Sapping Our Will
It’s bad enough that this turd of Satan should parade about, boasting of his evil deeds—what’s worse is, the very spectacle of Mr. Cheney prancing about saps America of our will to goodness and decency.
Just as there is a collective mood—the mood of a crowd at the stadium of a winning team, the mood of a crowd fleeing from an earthquake—there is a collective will: The will to goodness—or evil—of a people.
That will to goodness is inexorably sapped when the people see such an evil man walk away with impunity from his awful deeds—in fact, boasting of those evil deeds.
As our collective will to goodness is sapped, we become cynical, tired, depressed—ultimately despirited.
I am unsurprised that our economy is in the doldrums, teetering on the edge of yet another cliff-dive. Simpletons with Ph.D.’s might spew nonsense about “falling aggregate demand”, or there being “a need to provide markets with added liquidity”, or some other triviality, to explain away our reeling economy—but the answer is so much simpler:
Our economy is falling apart because our common spirit is exhausted, beaten down, and miserable—we have lost our vigor as a people. And the reason we have lost our vigor is because we have seen too many injustices, too much corruption—too much evil—that goes unremarked upon, tacitly accepted, and therefore unpunished.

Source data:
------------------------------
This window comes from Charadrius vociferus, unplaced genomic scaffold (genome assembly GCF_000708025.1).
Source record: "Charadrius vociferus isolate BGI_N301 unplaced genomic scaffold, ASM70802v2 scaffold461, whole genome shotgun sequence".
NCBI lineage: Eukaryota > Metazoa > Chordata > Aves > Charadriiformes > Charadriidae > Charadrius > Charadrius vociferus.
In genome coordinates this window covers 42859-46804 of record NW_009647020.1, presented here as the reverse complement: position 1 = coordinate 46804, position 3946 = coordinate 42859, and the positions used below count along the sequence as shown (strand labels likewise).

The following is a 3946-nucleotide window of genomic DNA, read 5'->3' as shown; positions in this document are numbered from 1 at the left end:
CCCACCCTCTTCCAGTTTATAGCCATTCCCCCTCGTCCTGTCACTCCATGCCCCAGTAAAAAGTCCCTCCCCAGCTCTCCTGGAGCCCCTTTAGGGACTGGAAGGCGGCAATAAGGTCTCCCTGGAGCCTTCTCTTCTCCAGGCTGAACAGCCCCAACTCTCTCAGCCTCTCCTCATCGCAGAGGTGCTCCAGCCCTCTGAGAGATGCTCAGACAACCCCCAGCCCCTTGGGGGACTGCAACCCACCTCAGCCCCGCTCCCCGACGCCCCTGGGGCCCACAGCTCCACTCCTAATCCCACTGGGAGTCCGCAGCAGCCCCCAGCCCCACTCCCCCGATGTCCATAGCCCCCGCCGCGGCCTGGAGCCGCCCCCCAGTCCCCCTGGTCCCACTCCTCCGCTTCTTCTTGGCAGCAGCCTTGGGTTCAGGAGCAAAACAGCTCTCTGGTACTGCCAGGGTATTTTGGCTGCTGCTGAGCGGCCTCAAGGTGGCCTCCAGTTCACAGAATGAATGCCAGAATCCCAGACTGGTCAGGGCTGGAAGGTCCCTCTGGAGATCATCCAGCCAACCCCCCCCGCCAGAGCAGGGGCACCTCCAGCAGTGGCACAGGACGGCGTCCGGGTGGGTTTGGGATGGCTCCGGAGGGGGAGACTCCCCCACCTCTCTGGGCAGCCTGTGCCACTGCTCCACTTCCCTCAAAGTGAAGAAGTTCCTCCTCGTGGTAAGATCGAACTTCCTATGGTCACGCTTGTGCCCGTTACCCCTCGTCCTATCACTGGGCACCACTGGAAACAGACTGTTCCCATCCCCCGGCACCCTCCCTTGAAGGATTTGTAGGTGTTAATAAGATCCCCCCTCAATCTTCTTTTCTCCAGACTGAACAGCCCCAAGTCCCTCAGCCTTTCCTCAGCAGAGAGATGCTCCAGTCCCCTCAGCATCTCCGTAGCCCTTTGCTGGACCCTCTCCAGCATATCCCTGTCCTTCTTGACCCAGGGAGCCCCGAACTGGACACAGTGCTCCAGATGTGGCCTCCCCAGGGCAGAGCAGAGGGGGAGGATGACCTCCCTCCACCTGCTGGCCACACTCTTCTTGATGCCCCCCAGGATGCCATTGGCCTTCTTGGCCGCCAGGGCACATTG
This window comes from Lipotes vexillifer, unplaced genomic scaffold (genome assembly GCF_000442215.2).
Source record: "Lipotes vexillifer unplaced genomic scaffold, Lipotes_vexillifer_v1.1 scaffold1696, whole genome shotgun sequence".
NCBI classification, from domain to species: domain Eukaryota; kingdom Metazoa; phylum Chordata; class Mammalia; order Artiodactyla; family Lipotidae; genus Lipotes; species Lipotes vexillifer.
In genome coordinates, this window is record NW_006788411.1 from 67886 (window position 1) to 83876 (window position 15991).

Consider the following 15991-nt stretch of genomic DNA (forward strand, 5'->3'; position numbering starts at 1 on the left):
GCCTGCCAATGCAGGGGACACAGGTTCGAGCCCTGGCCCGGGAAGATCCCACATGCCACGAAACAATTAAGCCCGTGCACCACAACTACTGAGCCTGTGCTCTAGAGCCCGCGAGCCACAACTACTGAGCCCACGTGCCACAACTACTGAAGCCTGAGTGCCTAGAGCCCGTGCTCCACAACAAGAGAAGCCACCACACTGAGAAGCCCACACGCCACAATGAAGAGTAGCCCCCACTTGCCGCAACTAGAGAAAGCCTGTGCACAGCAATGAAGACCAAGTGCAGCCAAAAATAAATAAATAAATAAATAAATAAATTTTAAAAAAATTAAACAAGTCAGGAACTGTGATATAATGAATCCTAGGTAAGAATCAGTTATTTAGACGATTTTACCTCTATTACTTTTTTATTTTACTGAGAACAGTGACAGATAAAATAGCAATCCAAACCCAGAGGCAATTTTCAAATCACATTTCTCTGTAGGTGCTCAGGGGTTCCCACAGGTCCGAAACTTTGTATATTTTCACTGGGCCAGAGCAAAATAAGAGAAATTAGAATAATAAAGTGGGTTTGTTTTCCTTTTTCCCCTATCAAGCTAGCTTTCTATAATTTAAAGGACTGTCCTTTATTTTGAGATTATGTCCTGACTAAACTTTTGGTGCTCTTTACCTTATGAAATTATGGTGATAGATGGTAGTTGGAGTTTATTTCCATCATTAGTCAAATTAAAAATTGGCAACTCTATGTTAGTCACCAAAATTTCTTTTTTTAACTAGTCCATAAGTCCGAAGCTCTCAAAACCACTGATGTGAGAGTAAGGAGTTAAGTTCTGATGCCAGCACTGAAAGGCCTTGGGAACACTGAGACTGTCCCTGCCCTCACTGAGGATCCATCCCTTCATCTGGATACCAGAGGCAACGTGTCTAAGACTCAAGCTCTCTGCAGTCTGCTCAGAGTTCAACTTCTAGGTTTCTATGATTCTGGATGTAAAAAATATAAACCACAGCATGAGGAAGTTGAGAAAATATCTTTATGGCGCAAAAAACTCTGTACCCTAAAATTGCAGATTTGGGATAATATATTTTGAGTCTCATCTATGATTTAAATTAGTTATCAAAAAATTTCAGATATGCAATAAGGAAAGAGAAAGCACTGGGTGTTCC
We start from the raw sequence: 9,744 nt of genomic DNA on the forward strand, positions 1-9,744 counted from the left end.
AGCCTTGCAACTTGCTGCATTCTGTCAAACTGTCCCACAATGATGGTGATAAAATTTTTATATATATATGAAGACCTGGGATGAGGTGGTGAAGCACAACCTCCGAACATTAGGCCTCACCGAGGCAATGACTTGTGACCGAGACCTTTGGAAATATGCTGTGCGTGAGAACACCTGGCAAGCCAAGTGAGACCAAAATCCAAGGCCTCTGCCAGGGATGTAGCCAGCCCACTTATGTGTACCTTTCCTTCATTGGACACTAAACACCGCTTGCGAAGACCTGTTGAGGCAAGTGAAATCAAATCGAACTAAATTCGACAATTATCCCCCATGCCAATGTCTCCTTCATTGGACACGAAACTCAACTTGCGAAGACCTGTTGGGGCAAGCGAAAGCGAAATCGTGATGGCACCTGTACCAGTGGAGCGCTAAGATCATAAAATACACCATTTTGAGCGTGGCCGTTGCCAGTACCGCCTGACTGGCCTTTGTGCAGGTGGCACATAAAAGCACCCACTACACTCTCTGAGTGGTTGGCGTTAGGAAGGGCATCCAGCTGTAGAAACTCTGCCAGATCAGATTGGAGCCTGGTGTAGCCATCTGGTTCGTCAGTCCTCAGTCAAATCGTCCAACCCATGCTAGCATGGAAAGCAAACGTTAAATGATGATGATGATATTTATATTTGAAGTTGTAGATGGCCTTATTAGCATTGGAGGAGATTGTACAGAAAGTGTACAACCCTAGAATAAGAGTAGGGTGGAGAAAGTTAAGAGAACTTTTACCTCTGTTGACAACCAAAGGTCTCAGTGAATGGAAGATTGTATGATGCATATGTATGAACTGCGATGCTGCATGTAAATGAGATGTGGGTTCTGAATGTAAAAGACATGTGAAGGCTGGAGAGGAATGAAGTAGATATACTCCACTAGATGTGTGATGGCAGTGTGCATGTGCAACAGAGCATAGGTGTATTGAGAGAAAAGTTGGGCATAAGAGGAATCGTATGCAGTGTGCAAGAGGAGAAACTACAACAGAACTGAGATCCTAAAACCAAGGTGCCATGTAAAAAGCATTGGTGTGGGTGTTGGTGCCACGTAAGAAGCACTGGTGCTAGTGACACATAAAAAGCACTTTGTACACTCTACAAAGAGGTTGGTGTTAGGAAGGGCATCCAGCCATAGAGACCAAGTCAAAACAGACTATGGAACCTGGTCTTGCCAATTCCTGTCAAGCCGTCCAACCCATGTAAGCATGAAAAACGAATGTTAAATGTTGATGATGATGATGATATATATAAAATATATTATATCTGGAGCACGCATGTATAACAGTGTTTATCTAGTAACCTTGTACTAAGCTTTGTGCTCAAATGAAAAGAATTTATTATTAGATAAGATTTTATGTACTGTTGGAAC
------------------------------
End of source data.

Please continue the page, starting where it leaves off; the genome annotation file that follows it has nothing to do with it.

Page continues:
We see Mr. Cheney take his victory lap on the morning shows as we drink our coffee, and realize as we drive to work that—in the current American society we live in—goodness will be censured, whereas evil will go unpunished. Unpunished, and indeed, rewarded.
No wonder we’re so depressed.
The Way Back
We need to get back to making judgments: We need to start saying, “This is right, and that is wrong”.
We already know what is right and what is wrong—we don’t need to hire some expert to tell us this. We know that Dick Cheney committed crimes against the very essence of America, wiping his ass with the Constitution. We know that the banks carried out wrongdoing, with their robo-signing scams and their criminal foreclosures on people who didn’t even owe them any money. We know that we are fed foodstuffs that poison our bodies and the bodies of our children yet to be born.